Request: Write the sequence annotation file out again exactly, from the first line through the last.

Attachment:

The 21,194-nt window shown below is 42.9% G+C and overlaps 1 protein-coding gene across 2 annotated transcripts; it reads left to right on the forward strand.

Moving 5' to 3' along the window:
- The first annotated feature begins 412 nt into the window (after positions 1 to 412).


The 21,194-nt window shown below is 42.9% G+C and overlaps 1 protein-coding gene across 2 annotated transcripts; it reads left to right on the forward strand.

Moving 5' to 3' along the window:
- The first annotated feature begins 412 nt into the window (after positions 1 to 412).